They’ve held opponents to under 10 points in a quarter 32 times so far, and outscored opponents 145-69 in the fourth quarter.

“It wears. That press wears on you,” Clobes said.

The veteran coach, who engineered an even more impressive one-year turnaround at his last stop, Bay City All-Saints — going from 1-19 to a 15 wins — leans heavily on his assistants in developing that defense. Brandon Deacons has been with Clobes since the All Saints days, while Ed Weiler — who does the statistical analysis and scouting for the Chemics — is a friend of 30 years.

The other part is a diverse, balanced offense that has no true go-to scorer, but four or five who could take the scoring lead on any given night.

“Offensively, Alyssa Chritz, Anna Tuck, Olivia Carpenter and Jordan Phillips — any one of them can go for 25 or 30. … When you have four players (who can score), you can compete with anyone,” Clobes said. “On my team, I essentially start five guards, so at some point, you’re putting a post player on two of my point guards. It’s almost to the point where it’s like we’re going to have a mismatch somewhere, unless you’re playing us with a zone.”

But the Chemics might be developing a go-to player in Tuck, who wasn’t as confident in her outside shot as a freshman, but worked on it feverishly during her lost sophomore season. 

 “I was nervous, because the seventh game of the season this year, we were having kind of a lull. … There are times where we lull a little bit, so we had a little bit of a (meeting), I brought pizza in, and we sat down, and I asked them, ‘Are we burned out? Did we do too much?’ Because I think if we didn’t do all that, we’re not 10-0 (now). I said ‘I don’t want you to get burned out,’” Clobes said.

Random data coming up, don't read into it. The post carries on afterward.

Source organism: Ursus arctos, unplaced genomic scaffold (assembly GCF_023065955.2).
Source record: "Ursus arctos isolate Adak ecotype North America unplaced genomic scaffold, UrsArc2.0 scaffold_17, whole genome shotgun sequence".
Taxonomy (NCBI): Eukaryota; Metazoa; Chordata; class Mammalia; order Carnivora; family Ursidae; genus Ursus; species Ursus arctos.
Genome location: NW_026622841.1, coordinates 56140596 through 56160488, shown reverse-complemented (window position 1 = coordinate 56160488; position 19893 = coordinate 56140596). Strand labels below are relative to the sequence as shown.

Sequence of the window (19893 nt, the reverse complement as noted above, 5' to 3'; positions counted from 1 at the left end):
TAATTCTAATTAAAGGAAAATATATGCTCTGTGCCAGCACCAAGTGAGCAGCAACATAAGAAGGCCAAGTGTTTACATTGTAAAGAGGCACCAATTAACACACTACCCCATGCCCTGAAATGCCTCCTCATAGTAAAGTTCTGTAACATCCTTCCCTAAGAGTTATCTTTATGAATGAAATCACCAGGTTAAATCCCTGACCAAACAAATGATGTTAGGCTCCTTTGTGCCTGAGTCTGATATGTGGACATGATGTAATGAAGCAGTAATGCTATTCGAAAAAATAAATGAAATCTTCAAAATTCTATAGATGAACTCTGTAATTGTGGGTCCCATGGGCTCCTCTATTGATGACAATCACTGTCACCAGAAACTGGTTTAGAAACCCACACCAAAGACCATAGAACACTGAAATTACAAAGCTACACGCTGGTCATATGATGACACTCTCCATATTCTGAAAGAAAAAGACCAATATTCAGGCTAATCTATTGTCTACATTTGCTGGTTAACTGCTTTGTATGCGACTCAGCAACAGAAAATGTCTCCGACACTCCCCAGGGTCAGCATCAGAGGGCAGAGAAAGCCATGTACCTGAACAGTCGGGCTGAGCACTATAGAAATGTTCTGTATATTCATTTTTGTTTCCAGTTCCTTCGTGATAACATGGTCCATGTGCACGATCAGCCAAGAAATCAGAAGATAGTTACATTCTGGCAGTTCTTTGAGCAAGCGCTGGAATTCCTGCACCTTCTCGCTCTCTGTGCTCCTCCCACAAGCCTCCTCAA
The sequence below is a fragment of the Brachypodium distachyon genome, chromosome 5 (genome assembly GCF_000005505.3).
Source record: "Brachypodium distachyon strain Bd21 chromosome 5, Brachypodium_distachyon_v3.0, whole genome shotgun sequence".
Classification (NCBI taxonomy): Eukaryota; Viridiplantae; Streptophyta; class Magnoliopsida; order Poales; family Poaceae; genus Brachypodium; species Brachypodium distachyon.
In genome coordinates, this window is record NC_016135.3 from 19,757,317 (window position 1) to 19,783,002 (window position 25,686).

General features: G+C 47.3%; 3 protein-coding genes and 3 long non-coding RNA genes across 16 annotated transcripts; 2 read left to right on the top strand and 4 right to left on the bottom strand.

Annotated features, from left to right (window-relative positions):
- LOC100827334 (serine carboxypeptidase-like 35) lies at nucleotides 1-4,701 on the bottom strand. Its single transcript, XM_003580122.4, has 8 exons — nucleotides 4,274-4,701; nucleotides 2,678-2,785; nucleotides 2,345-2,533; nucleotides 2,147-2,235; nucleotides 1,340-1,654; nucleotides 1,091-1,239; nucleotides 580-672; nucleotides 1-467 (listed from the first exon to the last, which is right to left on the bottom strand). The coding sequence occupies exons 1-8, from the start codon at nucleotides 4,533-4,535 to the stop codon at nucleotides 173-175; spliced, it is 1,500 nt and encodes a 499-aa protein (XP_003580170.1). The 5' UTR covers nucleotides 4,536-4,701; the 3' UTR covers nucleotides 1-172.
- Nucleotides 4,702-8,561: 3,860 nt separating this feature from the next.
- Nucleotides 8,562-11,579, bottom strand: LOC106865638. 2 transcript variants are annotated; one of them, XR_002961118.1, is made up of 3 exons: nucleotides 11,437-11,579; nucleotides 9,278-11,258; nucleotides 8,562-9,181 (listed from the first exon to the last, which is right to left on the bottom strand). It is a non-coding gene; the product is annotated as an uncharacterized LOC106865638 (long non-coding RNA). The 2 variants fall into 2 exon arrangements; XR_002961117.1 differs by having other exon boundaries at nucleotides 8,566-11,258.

“I tell them, ‘When we go in these scoring lulls’ — and we really don’t; we’re averaging 60 a night — ‘we’ve gotta have someone that can just get us a basket, or get a foul.’ And it’s starting to be Anna Tuck. She’s a nightmare match-up.” 

There’s plenty of work to be done the rest of the way, and a lot of that will be on the road — seven of Midland’s final 10 games will be in hostile territory — but the the other shoe hasn’t dropped just yet.

“I still am thinking … I don’t know. I’m still leery every single game, nervous for every single game. We could play a JV team that’s 0-10, and I’m still prepping like they’re 10-0, and the best team in the state. That’s my mindset going into every game,” Clobes said. “I try to make sure that they know that I appreciate what they’re doing, but I also try to keep them level. I tell them that rankings is one person’s opinion. … I tell girls, ‘I don’t really care about rankings,’ but it’s great; from 6-15 to where we’re at, it is great. It brings good publicity to Midland High, to the girls. 

“I still think we’ve played two games out of 10 where we’ve put four quarters together.”

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FULL DISCLOSURE: The author is a 1990 graduate of Midland High School. That year, the Chemics girls basketball team went 13-8 under former coach, the late Chuck “Trz” Trzcinski, who was also the author’s physics teacher.